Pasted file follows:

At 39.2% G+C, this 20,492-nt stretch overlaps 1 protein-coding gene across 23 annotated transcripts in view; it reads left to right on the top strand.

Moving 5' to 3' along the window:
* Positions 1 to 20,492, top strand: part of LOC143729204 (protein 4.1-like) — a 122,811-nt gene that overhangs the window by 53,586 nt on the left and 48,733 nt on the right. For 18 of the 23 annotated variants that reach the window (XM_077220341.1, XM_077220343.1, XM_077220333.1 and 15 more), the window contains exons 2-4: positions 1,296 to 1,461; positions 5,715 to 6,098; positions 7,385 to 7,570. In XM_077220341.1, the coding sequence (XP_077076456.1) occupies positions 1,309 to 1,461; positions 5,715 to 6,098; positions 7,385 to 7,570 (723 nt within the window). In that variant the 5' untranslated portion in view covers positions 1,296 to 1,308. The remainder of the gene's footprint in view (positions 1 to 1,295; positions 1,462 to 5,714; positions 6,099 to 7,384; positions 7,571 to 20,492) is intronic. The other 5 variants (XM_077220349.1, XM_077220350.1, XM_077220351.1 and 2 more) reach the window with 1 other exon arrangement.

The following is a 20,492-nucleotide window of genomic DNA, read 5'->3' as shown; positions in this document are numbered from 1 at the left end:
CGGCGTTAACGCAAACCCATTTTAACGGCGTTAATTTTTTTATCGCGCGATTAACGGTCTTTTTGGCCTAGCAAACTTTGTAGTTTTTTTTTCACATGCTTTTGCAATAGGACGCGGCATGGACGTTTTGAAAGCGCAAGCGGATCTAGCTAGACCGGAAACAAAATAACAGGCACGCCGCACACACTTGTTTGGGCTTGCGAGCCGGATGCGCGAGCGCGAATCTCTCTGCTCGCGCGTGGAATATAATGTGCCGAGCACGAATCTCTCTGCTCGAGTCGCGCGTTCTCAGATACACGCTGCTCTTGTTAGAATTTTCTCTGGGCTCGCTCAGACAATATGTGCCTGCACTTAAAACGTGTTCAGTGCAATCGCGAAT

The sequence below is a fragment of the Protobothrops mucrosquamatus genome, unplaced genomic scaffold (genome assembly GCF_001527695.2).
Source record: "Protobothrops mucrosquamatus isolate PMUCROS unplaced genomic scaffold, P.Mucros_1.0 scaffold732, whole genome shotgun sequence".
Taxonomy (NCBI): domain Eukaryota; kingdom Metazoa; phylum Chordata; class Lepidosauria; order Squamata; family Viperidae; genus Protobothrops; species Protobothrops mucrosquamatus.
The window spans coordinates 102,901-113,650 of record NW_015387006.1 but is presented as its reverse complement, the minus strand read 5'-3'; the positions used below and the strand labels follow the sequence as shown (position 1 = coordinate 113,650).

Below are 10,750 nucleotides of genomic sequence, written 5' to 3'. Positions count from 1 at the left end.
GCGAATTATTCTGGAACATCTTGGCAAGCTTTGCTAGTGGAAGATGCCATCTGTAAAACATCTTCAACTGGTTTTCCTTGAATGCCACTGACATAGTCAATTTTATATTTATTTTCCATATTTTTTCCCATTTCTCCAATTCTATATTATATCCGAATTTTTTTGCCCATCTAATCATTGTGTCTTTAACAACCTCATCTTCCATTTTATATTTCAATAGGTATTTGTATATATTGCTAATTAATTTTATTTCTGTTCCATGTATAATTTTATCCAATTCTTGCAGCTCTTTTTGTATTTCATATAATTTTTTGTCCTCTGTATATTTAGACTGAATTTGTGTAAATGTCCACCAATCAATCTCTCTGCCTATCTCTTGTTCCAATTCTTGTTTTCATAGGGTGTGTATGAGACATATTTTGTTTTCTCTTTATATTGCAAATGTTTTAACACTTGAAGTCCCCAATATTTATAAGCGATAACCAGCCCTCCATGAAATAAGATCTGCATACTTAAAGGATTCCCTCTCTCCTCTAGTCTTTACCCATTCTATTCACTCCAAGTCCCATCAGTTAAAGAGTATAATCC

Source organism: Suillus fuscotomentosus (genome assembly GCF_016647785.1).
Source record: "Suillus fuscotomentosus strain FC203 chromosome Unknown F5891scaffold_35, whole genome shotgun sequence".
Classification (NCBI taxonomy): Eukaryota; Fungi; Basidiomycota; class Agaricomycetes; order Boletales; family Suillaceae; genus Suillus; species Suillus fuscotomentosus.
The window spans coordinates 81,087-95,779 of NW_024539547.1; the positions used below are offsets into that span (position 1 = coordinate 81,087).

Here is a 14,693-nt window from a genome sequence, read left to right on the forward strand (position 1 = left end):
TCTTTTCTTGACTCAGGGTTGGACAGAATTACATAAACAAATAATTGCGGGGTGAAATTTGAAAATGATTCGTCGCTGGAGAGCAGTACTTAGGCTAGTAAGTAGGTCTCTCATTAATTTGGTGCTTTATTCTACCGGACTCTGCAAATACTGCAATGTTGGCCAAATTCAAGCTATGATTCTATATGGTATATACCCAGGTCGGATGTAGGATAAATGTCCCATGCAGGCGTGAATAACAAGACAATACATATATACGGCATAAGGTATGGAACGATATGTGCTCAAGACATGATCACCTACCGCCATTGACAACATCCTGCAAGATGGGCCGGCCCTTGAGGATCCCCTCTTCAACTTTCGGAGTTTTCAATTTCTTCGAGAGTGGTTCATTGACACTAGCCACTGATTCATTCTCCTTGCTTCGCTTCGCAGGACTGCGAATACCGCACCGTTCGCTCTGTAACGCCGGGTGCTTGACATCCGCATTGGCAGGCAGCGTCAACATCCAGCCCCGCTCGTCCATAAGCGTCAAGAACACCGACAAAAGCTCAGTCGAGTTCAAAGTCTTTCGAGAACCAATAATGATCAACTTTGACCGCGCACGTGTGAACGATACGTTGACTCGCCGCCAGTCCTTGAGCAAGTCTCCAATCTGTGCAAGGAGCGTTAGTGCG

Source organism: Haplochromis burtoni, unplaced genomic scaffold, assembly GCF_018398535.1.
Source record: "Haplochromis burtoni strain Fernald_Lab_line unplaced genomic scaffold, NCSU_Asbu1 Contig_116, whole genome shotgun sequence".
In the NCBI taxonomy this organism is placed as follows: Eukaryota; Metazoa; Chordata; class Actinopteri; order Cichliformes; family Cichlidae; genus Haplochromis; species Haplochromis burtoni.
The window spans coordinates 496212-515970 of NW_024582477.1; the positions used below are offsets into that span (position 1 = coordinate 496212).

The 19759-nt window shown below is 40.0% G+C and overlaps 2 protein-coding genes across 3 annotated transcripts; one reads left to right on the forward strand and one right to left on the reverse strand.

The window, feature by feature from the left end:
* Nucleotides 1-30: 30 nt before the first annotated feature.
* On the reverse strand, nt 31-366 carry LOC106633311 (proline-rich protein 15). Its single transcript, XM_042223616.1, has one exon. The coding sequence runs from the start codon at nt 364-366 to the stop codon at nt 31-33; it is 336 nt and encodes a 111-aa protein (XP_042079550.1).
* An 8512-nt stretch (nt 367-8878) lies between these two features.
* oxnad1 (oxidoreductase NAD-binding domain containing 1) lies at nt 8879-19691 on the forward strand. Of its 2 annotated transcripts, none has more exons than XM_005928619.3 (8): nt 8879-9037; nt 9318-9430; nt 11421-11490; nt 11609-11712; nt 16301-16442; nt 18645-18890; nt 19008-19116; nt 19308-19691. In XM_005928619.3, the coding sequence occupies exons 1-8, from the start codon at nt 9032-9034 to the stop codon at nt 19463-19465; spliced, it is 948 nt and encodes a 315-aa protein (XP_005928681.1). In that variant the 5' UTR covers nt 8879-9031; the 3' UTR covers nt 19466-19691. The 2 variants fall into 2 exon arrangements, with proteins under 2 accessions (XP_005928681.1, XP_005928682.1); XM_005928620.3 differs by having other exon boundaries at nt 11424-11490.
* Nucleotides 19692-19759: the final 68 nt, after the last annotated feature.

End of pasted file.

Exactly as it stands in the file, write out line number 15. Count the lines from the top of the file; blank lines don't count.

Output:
The window spans coordinates 81,087-95,779 of NW_024539547.1; the positions used below are offsets into that span (position 1 = coordinate 81,087).